Drag in video games is often played for laughs – see 1997’s Final Fantasy VII, in which spiky-haired Cloud Strife dresses as a woman to deceive a gullible, misogynistic mafioso, or Alfred the “cross-dressing freak” from Resident Evil: Code Veronica – but drag and video games can be vectors of identity exploration and self-expression. Drag can involve trying on a persona by putting yourself in someone else’s heels, a subversive form of role-play – and what are video games if not role-play?
Gaming has potent power for many queer people, as a space to safely explore what it’s like to be other people (or to be ourselves). Hyper-feminine characters such as Princess Peach, D. Va and Bayonetta have become drag and cosplay icons. And drag queens are visible in many parts of the gaming community, from developers to Twitch streamers. Here, four queens explain how video games have influenced their drag
With the Kitty Powers’ Matchmaker series, I challenged myself to create a game about making people happy. I want people to be able to choose whatever they want to be: an avatar that is like themselves, or something fantastical … like Kitty Powers! My approach was not to make a queer game, but to make a game for everyone that had queer people in it. It’s important to see all humans as equal.
Kitty Powers was my one creative outlet and combining drag and video games hadn’t really been done before. It can get a Marmite reaction, but it’s good to provoke people and make them think. I like to think that me expressing myself in my art form is a positive thing and when there’s enough negative energy flying around on the internet, it’s good to bring a bit of fluffiness.
It’s interesting how meta it has become, because there aren’t many developers who star in their own game. Kitty Powers is a video game character but also the real person who developed the game, able to appear in productions on YouTube or on stage. I like to connect the dots for fans and explore the live theatricality of drag too.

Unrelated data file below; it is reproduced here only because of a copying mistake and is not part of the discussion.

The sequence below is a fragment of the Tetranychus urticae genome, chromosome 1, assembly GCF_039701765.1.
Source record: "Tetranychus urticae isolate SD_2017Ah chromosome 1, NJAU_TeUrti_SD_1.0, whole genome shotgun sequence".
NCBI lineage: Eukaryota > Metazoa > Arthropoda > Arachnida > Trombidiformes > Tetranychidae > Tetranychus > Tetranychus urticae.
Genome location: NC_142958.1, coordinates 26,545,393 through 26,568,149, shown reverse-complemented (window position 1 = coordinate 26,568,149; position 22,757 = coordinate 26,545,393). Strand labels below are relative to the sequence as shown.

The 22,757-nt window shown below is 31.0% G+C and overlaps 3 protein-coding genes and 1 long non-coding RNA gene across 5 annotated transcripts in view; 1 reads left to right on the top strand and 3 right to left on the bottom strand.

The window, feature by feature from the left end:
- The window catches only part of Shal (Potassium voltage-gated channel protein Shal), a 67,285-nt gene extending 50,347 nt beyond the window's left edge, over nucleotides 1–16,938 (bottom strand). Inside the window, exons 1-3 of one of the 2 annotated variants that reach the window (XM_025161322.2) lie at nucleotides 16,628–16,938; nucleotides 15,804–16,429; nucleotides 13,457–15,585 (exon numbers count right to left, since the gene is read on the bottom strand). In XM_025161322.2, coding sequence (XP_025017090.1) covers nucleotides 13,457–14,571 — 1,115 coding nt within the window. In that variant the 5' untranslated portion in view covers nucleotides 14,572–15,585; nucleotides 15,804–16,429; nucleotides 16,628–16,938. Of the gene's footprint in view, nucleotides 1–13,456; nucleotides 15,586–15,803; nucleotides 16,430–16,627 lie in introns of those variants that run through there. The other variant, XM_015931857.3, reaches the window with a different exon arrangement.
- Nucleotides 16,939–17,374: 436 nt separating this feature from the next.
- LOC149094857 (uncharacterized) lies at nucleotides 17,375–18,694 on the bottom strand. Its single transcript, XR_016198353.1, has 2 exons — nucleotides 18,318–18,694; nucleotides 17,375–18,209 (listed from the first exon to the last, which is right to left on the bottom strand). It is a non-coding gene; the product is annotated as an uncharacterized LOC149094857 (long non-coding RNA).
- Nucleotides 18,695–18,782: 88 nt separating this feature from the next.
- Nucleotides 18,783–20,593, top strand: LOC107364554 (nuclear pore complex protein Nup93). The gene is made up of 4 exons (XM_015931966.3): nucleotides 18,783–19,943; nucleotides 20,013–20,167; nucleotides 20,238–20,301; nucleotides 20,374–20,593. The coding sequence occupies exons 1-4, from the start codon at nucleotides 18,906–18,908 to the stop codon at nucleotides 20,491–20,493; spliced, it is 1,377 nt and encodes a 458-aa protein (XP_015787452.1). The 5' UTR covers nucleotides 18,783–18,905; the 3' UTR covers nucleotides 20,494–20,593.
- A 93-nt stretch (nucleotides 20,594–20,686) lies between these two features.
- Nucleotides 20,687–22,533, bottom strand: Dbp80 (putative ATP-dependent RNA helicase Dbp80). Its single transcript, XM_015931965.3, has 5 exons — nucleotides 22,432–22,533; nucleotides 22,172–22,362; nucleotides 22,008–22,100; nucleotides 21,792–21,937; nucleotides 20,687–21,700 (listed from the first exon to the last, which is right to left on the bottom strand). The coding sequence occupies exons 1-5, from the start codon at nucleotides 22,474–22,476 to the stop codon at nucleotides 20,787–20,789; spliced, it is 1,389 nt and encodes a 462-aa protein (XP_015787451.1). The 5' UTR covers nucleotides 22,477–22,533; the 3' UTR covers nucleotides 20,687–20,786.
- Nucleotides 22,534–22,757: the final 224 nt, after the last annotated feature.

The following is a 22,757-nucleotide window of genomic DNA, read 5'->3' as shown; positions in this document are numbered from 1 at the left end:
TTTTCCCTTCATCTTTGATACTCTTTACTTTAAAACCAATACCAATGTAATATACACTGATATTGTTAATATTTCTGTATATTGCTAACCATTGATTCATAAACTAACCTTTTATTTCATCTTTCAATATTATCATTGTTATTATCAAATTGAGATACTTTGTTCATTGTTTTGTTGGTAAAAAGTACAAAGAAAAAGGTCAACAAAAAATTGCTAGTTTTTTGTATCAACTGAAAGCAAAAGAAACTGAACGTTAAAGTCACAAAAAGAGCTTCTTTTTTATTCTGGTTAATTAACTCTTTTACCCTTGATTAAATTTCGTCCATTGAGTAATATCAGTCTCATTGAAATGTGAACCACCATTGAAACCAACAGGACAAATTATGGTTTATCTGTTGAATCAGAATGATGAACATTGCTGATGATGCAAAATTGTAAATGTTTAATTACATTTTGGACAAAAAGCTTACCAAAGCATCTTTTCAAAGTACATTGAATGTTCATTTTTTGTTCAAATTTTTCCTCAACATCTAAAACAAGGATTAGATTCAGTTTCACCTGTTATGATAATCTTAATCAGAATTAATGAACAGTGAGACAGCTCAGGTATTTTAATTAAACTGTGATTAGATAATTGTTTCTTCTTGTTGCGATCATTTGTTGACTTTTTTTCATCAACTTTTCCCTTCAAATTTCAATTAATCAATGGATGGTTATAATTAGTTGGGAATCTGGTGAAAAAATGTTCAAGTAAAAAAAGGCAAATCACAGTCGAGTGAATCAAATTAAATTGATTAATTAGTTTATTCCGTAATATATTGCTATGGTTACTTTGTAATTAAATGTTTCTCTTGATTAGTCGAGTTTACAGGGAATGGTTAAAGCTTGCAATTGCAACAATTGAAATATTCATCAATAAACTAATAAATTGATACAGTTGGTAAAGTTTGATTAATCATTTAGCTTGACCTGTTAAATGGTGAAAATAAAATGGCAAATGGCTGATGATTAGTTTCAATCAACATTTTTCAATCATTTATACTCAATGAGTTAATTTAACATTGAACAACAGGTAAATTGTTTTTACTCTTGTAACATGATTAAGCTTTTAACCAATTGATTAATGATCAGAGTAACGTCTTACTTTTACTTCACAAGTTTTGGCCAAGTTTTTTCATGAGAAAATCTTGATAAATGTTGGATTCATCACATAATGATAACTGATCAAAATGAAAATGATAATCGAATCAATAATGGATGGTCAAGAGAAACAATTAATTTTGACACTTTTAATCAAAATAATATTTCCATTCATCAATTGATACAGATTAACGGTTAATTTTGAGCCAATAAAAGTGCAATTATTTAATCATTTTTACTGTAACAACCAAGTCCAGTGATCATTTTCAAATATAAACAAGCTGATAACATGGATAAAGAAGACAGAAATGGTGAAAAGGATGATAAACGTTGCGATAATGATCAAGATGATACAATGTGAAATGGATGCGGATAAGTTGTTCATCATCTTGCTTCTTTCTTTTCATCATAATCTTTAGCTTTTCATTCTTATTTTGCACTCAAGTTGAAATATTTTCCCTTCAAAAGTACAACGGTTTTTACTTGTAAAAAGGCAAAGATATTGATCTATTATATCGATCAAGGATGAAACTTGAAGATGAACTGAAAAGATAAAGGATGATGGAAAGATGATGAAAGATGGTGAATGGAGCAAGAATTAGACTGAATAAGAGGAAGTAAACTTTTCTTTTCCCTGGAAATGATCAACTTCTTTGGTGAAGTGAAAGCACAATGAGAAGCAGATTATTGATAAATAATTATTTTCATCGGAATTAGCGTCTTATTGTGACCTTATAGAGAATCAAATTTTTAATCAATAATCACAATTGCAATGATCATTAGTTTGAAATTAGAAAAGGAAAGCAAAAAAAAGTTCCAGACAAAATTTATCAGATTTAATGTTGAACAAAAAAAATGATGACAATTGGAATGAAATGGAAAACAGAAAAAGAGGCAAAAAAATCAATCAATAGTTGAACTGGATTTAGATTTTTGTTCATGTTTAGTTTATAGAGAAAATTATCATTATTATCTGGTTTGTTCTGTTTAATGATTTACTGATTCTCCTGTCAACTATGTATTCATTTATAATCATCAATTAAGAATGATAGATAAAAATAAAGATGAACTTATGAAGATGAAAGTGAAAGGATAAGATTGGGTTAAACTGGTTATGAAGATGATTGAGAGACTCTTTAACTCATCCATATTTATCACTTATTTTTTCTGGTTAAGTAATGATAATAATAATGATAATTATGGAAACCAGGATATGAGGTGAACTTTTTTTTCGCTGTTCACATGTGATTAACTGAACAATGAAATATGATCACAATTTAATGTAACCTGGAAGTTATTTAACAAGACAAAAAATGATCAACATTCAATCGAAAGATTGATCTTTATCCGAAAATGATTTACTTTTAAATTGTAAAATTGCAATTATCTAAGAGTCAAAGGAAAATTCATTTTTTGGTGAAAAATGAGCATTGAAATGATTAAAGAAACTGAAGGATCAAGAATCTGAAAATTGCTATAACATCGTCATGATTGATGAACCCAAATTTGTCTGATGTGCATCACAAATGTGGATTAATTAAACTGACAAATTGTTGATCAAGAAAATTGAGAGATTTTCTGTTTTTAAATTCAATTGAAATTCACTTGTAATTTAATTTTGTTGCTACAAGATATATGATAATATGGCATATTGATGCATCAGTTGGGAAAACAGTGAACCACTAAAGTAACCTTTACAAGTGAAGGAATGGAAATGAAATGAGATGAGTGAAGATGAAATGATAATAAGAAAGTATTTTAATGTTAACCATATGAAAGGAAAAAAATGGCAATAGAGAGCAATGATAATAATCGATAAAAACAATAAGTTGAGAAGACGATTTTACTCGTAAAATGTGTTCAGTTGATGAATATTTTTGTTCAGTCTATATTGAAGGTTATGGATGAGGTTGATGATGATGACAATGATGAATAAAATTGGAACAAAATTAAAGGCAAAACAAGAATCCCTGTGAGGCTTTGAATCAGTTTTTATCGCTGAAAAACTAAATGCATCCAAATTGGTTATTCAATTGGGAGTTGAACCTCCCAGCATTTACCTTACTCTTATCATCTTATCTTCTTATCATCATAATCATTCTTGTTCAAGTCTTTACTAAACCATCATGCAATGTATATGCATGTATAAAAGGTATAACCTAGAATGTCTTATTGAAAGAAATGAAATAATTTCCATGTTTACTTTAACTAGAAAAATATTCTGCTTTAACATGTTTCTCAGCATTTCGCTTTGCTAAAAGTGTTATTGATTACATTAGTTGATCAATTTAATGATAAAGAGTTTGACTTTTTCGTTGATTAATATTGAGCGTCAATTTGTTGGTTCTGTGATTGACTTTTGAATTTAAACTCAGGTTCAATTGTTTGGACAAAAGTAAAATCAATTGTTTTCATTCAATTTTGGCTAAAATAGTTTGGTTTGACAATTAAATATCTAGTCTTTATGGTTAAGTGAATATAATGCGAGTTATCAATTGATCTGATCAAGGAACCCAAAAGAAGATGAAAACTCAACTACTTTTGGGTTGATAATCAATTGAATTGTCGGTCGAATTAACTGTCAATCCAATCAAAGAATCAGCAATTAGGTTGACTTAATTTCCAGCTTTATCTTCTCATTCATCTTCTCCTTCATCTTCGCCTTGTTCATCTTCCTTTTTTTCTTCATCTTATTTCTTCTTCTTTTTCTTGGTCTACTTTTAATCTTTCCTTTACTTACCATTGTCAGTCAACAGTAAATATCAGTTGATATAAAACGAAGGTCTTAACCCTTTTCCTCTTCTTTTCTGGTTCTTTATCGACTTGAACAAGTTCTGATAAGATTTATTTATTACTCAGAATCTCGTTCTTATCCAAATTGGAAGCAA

There’s something about the confidence you have when you’re in drag that inspires other people and makes them feel safe. That’s really important when leading a design team. Video games have also helped Kitty Powers go beyond just being a drag queen. She’s all about love, positivity and inclusiveness, so the games have helped to spread that message. I do drag for other people as much as myself.
Streaming in drag gave me the chance to practise makeup and do drag at least once a week. I get a positive reaction from most of the people who come to my stream, especially for my Sims drag series. I love The Sims so much because you can create your dream scenario and if you don’t like it, you can just destroy it. I also love Heroes of the Storm – those characters have definitely inspired my drag looks.
But I do think drag streamers get a lot more trolls than even LGBT streamers. I’m sure it’s the same for trans streamers as well. Maybe I’m an easy target. They see the big hair and the LGBT tag and it attracts attention. I try to be funny and entertaining and play back with them. But I realise that they’re doing this to get a reaction from me so if I give them that it just encourages them.